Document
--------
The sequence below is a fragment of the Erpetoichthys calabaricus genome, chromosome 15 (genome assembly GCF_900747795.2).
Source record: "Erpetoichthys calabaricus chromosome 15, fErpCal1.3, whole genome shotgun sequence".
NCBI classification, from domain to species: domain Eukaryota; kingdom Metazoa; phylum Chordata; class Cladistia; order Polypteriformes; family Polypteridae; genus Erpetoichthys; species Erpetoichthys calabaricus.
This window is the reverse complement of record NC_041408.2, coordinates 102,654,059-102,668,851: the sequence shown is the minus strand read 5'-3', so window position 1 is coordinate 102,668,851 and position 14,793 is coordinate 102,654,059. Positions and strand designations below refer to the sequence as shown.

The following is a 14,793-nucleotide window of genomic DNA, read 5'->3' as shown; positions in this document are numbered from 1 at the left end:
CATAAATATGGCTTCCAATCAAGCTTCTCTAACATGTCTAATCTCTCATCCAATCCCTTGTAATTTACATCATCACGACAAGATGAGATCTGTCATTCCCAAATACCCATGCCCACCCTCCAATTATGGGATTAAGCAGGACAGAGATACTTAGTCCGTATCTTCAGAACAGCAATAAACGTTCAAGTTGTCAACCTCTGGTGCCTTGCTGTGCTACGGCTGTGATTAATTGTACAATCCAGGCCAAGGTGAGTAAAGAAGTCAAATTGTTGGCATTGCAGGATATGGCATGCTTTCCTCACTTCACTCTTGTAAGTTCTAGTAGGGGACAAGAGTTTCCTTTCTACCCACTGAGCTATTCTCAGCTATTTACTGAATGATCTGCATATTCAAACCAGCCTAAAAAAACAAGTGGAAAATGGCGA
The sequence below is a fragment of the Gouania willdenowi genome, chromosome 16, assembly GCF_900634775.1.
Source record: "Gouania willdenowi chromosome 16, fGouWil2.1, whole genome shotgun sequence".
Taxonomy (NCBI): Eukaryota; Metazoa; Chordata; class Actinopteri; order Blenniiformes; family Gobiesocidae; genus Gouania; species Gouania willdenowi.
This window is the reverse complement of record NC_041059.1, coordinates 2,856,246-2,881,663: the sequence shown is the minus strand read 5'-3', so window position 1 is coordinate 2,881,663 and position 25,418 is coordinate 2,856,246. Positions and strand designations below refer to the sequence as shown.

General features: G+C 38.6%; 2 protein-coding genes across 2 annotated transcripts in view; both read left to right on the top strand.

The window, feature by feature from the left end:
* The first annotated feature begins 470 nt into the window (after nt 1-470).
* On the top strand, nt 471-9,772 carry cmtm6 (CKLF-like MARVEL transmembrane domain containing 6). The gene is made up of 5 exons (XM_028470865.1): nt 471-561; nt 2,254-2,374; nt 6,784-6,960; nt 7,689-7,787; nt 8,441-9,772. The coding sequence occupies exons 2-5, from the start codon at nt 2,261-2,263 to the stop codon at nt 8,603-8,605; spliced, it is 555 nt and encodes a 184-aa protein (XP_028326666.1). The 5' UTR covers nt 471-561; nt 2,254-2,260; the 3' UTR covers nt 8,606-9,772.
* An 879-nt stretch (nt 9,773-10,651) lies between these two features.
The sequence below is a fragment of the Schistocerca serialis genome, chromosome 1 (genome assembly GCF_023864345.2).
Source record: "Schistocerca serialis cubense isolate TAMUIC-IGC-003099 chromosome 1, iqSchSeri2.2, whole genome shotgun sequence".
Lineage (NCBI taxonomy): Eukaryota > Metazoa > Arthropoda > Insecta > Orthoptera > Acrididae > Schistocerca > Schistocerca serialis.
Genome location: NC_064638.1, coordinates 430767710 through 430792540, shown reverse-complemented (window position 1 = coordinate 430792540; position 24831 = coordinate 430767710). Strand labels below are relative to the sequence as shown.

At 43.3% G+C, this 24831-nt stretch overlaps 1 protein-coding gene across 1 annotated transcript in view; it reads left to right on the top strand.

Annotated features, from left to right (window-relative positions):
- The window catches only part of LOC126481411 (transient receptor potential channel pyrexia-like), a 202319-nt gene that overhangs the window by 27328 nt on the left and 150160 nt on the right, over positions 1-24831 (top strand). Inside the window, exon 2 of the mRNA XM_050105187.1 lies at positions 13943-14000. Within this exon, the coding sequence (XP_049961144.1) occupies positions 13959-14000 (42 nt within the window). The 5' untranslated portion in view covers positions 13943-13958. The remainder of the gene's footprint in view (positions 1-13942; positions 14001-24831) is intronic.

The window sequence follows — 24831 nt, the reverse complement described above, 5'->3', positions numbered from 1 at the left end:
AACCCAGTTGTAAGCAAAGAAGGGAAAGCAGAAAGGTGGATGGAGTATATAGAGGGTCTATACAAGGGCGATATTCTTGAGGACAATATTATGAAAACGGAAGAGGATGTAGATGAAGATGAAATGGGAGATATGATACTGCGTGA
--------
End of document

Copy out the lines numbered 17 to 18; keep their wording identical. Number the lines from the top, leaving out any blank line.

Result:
Source record: "Schistocerca serialis cubense isolate TAMUIC-IGC-003099 chromosome 1, iqSchSeri2.2, whole genome shotgun sequence".
Lineage (NCBI taxonomy): Eukaryota > Metazoa > Arthropoda > Insecta > Orthoptera > Acrididae > Schistocerca > Schistocerca serialis.